Companies are re-evaluating their approach to supply chain management

Almost all manufacturers are currently recovering from losses dealt them by COVID-19. Given the disruptions caused by the global pandemic, companies have been re-evaluating their approach to supply chain management, and the strongest ones have moved key supply chain executives into the C-suite in order to provide a longer-term strategic view on how to deal with supply chain disruptions.
Before the pandemic, business consultants advised companies to see the supply chain as pivotal to growth and critical to avoiding business disruption. And while many companies have embraced digital transformation to boost their efficiency and planning muscle, many have failed to leverage their chief supply chain officers to help reinvent the function and fuel growth.
In an Accenture report “Drive Your Own Disruption: Is your supply chain in sleep mode?” 900 supply chain executives reported seeing their function as either a cost-efficiency driver (60 percent) or a support function (68 percent), rather than as a competitive differentiator (48 percent) or a growth enabler (53 percent).
The study concluded that the keys to achieving growth lie in increased C-suite engagement with managing the supply chain function, along with agile and efficient adoption of technologies to enable a new way of working. The bottom line is that those organizations without a strategic C-suite supply chain leader could be leaving significant value on the table.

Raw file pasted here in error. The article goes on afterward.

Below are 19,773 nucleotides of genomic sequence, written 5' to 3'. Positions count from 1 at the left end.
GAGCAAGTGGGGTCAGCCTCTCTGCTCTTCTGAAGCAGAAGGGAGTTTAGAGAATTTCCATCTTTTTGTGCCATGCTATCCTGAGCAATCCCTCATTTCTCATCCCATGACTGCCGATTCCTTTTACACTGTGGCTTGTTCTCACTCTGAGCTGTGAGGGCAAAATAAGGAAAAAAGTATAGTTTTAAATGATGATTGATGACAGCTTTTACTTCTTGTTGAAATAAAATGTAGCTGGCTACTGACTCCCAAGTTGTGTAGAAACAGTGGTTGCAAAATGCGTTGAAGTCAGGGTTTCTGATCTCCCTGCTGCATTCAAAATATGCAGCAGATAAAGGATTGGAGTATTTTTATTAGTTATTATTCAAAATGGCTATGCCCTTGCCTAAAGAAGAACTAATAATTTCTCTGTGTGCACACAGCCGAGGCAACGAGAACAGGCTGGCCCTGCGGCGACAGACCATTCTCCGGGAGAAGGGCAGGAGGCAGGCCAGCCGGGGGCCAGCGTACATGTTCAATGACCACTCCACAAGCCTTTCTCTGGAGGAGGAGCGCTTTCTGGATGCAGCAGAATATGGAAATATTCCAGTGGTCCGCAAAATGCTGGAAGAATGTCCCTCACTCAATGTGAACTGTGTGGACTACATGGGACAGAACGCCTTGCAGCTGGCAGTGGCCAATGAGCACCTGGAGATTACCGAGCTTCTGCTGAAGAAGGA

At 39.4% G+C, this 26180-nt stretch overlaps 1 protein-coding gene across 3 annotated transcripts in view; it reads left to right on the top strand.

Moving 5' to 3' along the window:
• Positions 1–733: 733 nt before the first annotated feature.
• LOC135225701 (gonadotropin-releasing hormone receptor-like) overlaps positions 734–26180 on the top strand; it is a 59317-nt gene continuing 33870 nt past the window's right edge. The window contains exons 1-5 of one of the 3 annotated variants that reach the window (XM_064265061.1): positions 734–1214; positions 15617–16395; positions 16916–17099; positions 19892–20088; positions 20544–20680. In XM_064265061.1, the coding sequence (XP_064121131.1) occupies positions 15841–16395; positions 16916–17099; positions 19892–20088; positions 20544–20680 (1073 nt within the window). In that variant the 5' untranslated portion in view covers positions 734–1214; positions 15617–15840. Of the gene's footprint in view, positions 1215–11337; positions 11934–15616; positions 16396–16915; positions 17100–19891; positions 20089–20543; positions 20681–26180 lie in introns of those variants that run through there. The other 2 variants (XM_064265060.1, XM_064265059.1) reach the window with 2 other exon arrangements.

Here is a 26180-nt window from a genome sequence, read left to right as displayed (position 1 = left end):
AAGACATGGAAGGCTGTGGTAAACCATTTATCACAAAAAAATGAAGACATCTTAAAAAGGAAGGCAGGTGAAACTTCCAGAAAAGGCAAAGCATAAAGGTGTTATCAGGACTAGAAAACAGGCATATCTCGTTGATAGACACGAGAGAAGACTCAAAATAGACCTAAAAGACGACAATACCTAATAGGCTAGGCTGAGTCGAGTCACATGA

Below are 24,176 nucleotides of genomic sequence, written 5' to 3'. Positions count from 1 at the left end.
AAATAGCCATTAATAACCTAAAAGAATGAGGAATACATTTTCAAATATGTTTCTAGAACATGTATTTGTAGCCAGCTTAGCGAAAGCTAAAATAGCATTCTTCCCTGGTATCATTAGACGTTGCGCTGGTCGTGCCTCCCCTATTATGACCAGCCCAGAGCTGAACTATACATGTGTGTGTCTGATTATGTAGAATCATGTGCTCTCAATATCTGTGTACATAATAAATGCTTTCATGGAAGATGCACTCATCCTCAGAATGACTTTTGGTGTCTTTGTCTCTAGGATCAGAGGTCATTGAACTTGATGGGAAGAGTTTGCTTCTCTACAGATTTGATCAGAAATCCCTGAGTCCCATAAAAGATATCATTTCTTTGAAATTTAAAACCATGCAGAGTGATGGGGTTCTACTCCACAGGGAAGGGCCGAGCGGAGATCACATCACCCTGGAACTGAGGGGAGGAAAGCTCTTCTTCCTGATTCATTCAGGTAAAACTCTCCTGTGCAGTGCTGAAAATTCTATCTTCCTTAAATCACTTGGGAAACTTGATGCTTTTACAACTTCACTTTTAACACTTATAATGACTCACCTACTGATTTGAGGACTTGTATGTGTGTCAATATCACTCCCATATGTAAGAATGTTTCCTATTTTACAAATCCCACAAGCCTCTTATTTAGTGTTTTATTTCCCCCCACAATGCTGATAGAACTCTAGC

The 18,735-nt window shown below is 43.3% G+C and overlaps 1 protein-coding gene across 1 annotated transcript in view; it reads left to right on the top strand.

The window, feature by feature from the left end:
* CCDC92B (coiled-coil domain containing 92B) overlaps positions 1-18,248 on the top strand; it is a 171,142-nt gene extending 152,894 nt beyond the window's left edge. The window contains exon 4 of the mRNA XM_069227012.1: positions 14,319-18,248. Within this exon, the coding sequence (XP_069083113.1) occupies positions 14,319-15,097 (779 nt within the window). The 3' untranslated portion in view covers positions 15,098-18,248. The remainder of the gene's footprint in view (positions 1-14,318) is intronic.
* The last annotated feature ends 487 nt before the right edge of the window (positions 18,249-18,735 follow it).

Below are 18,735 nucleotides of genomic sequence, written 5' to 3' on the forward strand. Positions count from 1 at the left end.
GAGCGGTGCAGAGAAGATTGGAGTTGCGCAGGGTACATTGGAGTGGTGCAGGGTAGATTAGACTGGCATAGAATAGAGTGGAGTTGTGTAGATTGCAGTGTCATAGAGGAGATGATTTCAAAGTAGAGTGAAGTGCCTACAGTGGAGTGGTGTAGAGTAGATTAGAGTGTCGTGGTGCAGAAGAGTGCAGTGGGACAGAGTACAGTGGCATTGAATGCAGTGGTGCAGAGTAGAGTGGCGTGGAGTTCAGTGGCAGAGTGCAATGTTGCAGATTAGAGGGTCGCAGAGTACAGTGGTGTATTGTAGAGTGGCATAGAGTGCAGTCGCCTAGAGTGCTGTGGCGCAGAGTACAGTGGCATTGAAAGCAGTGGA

Shay Scott, executive director of the Global Supply Chain Institute at the University of Tennessee, says, “A decade ago, most supply chain leaders were focused on functional operational issues within their own areas of the supply chain, such as procurement, logistics, or manufacturing operations. The C-suite was several managerial levels removed, making direct communication rare. Cost-cutting was often seen as the major value that supply chain could provide to the business.”
In Scott’s view, the supply chain profession is transforming functions that were relegated to silos into an integrated amalgam, raising its prominence in the minds of corporate boards and catching the attention of investors and analysts.
Many supply chain officers are preparing for a place in the C-suite by expanding their strategic skills through post-graduate education. And business schools have taken notice of the trend. MBA admissions consulting firm Aringo reports that supply chain is one of the most popular specialization areas among the nation’s graduate business programs.
While the nation’s manufacturers, their suppliers and their customers recover from what all hope will be a once-in-a-century crisis, experts in finance, medicine and climate tell us that indicators point to preparation as critical for success. Crafting strategies for a resilient supply chain program should include a strategic C-suite supply chain officer, robust forecasting, scenario planning, contingency planning and building a strong supply chain management function.

The strongest companies that are successfully emerging from business disruptions caused by the pandemic have learned from it and are embracing needed changes. For many manufacturers who have weathered supply chain failures, that reinvention and focus on resilience may include creating a place in the C-suite for supply chain professionals.

Joe DiRocco is regional president of Fifth Third Bank, N.A. (Northern Ohio)